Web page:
The Chinese scientist who said that he was instrumental in the birth of the world's first genetically edited babies is missing.
Missing After Presenting Controversial Work At Hong Kong Summit
The whereabout of He Jiankui are unknown since last Wednesday after he presented his controversial experiment at the Second International Summit on Human Genome Editing in Hong Kong.
Local reports suggested that Chinese authorities placed the scientist under house arrest. China's government earlier ordered to stop He's work with Vice Minister of Science and Technology Xu Nanping describing the project as illegal and unacceptable.
"The Ministry of Science and Technology has requested the relevant units to suspend the scientific and technological activities of the relevant personnel," Xu said.
"The next step of the Ministry of Science and Technology will, on the basis of comprehensive and objective investigations, be investigated and dealt with in accordance with the law."
On Leave Since February
The Southern University of Science and Technology in Shenzhen, where He works as associate professor, however, said that the researcher is not detained.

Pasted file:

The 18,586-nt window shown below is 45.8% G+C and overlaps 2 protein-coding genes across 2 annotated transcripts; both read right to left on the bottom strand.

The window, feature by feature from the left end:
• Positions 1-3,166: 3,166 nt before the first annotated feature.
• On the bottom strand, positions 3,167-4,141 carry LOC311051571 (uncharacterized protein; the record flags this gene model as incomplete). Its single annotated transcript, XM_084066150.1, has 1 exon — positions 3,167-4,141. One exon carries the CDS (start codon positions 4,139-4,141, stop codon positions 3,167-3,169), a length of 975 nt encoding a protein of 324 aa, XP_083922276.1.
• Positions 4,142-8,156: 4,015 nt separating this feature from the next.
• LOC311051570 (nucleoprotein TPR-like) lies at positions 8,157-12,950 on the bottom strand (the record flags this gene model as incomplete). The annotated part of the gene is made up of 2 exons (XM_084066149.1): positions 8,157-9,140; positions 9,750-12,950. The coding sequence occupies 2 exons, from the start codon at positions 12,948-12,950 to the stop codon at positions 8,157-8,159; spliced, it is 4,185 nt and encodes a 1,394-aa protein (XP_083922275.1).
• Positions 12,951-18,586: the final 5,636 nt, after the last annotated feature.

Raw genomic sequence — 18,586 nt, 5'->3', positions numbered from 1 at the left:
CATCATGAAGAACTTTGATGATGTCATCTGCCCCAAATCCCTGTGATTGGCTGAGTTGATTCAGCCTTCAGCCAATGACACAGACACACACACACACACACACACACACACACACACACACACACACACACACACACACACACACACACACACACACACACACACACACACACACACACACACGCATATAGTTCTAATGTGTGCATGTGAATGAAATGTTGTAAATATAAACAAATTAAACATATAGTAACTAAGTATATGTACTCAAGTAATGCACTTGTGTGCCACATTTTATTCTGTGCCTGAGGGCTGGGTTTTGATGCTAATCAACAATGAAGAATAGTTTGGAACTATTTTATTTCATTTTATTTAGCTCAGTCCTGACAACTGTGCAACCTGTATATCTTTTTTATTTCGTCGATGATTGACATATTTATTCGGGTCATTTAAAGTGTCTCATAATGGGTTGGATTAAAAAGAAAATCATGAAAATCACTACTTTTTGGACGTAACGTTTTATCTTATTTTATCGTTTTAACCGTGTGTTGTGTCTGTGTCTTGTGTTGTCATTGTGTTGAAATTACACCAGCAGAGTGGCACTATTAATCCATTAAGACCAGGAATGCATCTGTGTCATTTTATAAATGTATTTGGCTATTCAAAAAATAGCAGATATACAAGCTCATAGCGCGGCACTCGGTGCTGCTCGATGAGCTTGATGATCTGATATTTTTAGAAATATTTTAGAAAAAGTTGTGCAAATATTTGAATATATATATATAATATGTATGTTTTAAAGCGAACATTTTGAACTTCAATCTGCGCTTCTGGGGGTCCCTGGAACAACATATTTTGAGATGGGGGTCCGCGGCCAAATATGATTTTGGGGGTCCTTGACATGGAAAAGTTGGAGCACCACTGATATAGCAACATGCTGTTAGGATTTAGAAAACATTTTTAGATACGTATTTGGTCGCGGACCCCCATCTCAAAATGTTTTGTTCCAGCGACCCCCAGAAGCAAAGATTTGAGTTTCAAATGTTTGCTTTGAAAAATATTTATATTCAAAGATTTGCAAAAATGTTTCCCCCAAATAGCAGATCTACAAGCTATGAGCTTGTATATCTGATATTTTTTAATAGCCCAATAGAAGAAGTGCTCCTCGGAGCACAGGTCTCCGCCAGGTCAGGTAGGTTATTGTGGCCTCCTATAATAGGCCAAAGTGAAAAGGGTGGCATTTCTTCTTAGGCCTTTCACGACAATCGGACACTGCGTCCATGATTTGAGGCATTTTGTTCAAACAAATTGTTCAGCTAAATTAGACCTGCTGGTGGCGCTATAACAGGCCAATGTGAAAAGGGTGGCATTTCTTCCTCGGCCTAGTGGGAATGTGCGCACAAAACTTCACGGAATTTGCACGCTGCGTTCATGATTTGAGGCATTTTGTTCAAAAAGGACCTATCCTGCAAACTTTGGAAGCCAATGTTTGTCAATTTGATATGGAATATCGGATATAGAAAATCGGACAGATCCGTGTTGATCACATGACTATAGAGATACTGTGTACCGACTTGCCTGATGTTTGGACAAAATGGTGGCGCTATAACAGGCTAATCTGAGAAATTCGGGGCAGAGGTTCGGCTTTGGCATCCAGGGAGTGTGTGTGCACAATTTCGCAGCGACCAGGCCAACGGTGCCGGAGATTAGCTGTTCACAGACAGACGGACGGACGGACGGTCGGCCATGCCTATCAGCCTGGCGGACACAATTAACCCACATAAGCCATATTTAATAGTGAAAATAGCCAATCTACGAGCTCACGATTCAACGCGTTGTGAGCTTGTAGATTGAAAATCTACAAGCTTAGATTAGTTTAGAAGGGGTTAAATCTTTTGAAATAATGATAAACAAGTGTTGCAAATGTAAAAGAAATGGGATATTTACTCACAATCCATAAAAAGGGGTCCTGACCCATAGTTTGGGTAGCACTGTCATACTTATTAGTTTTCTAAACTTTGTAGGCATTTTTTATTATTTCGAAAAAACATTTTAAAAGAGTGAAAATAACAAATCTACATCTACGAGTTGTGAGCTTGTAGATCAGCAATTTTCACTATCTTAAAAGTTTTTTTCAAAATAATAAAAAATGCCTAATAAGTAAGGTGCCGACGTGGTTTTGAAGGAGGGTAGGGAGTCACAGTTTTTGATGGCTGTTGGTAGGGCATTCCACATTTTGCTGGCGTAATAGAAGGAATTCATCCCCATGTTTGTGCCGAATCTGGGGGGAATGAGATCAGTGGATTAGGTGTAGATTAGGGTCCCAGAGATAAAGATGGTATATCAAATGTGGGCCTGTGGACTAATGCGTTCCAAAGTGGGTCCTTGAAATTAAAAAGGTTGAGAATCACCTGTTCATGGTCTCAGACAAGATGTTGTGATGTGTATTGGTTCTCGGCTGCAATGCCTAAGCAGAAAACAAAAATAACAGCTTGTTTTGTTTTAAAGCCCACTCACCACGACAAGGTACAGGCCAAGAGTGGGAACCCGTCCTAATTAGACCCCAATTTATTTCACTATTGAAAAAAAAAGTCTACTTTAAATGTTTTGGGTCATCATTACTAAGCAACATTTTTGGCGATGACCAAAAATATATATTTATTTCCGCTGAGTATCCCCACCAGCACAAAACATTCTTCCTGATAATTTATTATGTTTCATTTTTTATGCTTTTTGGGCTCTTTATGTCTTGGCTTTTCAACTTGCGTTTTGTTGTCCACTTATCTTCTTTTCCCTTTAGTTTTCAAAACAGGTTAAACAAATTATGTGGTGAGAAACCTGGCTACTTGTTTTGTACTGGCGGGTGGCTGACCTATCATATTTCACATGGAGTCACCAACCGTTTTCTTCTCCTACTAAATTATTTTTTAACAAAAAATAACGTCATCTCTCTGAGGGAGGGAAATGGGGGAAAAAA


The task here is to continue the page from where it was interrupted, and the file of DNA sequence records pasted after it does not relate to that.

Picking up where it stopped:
"Right now nobody's information is accurate, only the official channels are," a university spokesperson said.
The spokesperson, however, did not provide further details saying that the institution could not answer questions regarding the matter at this time.
The university, which also conducted a probe into the research, is distancing itself from He's work. The institution said that He has been on leave since February and that it has no knowledge of his research.
Controversial Gene-Editing Experiment
He set off a storm of controversy after he announced that he used the gene-editing tool called CRISPR-Cas9 to make changes to the embryonic genes of twin girls named Lulu and Nana who were born last month. The changes to their DNA made the babies immune to AIDS-causing HIV.
Ethicists and the scientific community raised concern about the project saying that He used a potentially dangerous technology.
While gene editing holds promise for treating certain conditions in those already born, scientists said that using gene editing on eggs, sperm or embryos may have unknown risks. For one, the changes made on the babies can be passed on to their future generations.